• SURE’s effect on public finances will be very marginal as the programme is too small (€100 billion) to lead to significant savings in interest costs. Imagine for example that Italy were to borrow from SURE €20 billion at 0% for 10 years, instead of the 1.8% it would pay the markets, at the time of writing. Italy would then save around €360 million per year. Considering its forecast deficit of 11.1% of GDP in 2020, ie around €200 billion, SURE would cover 10% of the new debt incurred this year, and thus reduce borrowing costs on this new debt by 10%. Given the relatively low level of the spread between the two, this would only represent savings equivalent to 0.02% of Italy’s GDP.
  • There is a risk that a stigma will be attached to the use of the programme. There are not yet studies on stigma effects from EU financial assistance programmes, but (even if they are not fully comparable) there is some empirical evidence that the announcement of IMF programmes can increase yields. Markets could interpret a request as a sign of weakness and therefore ask for higher rates when countries issue new bonds, thus erasing savings generated by the lower cost of SURE loans. In addition, unlike an ESM credit line, a loan from SURE would not make a country eligible for the ECB’s Outright Monetary Transactions scheme (OMT). One solution to avoid any ‘first-mover’ stigma would be for a large number of countries, ideally all of them, to use SURE at the same time. However, there would be two limits to that solution: first, SURE is not financially advantageous for countries that already enjoy interest rates at a similar or lower level to what they could secure using SURE (eg Germany, France, the Netherlands, Austria). Second, if many countries use it, the relatively small amount of money available would have to be divided between them, reducing the already small savings on interest costs made by each country.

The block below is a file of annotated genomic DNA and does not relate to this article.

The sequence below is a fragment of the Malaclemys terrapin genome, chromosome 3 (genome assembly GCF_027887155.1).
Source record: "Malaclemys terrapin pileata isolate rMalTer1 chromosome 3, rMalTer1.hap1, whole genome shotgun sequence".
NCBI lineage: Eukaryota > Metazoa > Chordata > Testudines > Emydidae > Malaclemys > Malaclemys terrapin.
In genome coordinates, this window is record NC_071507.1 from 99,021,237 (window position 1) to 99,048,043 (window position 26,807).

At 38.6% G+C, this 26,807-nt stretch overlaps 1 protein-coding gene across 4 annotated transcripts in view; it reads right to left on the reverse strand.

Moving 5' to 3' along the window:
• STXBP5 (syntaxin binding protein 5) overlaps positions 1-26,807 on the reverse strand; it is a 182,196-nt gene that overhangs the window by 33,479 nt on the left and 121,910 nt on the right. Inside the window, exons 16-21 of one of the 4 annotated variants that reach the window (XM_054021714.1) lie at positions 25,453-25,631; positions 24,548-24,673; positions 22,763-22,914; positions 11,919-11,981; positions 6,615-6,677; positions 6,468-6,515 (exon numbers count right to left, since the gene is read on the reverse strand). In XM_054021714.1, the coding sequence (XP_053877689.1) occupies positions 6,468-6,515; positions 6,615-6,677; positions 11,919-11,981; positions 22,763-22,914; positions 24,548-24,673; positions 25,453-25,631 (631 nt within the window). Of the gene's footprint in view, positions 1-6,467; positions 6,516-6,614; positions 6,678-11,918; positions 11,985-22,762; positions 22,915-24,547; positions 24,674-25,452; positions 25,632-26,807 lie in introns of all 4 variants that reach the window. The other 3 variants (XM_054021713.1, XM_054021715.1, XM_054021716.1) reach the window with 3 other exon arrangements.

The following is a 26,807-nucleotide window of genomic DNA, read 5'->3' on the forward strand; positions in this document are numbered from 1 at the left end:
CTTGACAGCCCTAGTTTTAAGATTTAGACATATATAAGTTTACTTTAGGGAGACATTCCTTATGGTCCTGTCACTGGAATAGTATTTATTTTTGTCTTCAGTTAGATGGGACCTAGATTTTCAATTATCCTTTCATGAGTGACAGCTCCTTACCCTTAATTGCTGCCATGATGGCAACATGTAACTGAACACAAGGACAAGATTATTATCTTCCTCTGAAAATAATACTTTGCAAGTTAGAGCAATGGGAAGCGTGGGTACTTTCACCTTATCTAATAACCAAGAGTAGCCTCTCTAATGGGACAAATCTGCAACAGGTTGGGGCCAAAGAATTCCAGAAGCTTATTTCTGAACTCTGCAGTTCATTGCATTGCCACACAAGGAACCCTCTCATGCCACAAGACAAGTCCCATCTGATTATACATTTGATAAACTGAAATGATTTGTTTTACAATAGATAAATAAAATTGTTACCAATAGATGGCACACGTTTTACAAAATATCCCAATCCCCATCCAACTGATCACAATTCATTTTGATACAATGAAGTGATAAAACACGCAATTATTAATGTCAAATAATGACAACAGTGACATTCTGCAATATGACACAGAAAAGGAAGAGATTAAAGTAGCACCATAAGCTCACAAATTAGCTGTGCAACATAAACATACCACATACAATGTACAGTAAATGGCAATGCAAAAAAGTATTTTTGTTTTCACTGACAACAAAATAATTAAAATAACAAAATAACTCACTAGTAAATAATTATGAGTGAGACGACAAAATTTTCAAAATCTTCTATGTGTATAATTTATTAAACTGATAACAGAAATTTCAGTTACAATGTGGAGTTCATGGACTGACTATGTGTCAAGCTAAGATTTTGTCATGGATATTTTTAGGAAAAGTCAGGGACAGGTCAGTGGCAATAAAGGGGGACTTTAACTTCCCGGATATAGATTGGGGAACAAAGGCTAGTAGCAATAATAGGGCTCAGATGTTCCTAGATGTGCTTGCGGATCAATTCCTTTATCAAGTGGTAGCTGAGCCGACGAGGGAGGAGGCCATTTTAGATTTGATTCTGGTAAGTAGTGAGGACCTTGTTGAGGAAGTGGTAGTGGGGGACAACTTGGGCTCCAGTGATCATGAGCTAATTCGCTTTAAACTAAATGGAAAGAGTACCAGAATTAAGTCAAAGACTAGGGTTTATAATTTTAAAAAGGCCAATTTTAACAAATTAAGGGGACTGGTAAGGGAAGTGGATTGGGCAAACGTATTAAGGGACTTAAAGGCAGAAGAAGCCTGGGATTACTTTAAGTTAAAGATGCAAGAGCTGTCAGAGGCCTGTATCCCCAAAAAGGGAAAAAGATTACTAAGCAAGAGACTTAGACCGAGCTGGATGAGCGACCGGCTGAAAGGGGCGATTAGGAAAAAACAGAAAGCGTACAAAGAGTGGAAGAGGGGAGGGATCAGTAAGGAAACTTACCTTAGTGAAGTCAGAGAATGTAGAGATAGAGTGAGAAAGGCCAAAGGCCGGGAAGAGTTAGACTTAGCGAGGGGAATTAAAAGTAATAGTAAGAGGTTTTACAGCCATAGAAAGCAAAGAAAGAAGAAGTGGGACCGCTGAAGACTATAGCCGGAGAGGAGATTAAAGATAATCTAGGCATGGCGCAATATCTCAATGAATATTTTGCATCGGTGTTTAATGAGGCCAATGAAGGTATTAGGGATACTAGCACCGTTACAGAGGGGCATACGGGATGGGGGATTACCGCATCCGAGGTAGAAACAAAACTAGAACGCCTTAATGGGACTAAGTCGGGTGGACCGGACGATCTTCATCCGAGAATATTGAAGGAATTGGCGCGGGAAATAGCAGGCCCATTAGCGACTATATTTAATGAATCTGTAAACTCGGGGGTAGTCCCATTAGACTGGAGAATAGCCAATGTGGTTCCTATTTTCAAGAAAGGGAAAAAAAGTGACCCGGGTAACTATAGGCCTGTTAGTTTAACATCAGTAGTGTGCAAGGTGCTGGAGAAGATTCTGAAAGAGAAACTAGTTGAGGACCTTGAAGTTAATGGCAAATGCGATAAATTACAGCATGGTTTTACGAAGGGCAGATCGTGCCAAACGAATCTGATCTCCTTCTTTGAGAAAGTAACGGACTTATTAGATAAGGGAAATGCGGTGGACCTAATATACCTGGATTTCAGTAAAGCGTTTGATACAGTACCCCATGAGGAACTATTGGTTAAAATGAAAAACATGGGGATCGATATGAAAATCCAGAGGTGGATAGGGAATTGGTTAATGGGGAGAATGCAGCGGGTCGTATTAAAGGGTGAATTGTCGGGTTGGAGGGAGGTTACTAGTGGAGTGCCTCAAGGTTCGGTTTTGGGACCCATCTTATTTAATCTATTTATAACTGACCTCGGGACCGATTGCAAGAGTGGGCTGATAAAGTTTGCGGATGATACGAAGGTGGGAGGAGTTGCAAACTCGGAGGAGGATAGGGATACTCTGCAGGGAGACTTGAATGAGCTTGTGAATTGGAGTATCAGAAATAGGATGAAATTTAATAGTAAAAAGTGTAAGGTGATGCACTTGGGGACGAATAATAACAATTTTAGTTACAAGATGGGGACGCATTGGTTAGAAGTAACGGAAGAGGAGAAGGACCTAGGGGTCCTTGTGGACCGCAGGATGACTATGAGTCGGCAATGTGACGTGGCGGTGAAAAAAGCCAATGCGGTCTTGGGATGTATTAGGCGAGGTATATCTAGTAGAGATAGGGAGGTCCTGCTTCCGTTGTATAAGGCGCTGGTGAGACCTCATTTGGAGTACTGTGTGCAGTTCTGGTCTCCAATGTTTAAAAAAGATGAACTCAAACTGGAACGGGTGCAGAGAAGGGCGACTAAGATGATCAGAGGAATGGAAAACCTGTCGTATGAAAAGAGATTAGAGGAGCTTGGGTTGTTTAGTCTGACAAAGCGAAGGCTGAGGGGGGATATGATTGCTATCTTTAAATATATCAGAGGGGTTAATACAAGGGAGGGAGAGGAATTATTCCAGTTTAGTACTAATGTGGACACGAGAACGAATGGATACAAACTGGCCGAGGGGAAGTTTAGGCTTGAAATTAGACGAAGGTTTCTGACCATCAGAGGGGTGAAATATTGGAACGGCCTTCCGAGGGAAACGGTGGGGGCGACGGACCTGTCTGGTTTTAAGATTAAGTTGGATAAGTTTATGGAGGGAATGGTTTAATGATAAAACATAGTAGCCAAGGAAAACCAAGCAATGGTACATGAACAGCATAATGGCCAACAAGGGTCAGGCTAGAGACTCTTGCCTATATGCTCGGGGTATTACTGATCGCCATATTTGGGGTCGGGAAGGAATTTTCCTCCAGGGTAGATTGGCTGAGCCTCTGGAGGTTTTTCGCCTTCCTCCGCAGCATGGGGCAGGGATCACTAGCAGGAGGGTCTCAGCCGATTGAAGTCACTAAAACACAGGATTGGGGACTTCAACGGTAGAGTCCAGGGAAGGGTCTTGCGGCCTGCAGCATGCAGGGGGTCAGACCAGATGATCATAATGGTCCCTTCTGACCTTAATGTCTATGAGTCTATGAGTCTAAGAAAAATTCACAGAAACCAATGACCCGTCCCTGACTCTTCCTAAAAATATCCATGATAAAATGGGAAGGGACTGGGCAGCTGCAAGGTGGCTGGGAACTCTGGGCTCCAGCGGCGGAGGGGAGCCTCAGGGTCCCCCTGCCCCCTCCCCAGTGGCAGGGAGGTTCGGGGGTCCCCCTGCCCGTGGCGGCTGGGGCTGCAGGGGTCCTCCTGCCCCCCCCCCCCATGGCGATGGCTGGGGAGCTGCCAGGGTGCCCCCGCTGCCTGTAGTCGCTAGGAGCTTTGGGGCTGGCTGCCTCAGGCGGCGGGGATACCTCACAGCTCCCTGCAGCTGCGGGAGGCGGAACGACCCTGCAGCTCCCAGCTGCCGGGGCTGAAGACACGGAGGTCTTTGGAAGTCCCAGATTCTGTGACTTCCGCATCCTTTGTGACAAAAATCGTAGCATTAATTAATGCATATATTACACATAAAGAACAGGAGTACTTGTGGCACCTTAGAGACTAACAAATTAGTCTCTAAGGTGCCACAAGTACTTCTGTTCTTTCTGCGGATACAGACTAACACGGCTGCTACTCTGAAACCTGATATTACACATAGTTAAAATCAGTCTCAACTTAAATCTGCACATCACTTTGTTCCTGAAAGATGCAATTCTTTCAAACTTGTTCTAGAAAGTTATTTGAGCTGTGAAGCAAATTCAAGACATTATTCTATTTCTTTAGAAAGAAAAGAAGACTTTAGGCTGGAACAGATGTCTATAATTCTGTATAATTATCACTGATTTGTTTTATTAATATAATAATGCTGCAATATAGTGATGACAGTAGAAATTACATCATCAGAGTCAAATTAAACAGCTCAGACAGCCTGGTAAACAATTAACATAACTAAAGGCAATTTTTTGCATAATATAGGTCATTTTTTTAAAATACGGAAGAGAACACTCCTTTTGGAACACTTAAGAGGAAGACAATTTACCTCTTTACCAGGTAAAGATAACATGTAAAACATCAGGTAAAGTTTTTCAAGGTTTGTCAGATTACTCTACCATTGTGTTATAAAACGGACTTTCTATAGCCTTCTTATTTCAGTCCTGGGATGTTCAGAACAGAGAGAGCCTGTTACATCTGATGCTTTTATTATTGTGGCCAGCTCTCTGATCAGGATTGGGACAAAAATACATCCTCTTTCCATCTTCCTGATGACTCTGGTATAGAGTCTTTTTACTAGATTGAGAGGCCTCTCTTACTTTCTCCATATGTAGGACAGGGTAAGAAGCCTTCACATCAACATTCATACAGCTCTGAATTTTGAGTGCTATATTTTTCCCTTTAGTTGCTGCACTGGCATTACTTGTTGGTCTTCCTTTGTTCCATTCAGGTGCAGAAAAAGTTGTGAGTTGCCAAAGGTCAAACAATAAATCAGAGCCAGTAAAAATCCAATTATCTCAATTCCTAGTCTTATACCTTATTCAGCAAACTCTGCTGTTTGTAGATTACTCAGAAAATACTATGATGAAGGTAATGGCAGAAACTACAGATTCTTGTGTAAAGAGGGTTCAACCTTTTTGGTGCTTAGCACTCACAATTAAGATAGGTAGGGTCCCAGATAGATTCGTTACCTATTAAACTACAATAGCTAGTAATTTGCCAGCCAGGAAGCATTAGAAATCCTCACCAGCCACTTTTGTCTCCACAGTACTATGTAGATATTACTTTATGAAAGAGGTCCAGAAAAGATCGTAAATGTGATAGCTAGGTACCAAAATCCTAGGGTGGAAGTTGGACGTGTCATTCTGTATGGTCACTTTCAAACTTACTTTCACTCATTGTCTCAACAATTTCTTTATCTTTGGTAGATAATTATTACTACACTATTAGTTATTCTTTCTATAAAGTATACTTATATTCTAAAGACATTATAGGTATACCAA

• The main limitation of SURE is that it solves the wrong problem. Access to finance is not an issue for euro-area countries at this stage, thanks in particular to the massive intervention by the European Central Bank since mid-March. If access to finance were to become a real problem for some countries, SURE would then be too small. This was already an issue for one of its predecessors, the European Financial Stabilisation Mechanism (EFSM), which was limited to €60 billion. The European Financial Stability Facility (EFSF) and the European Stability Mechanism (ESM) were created to address this very problem.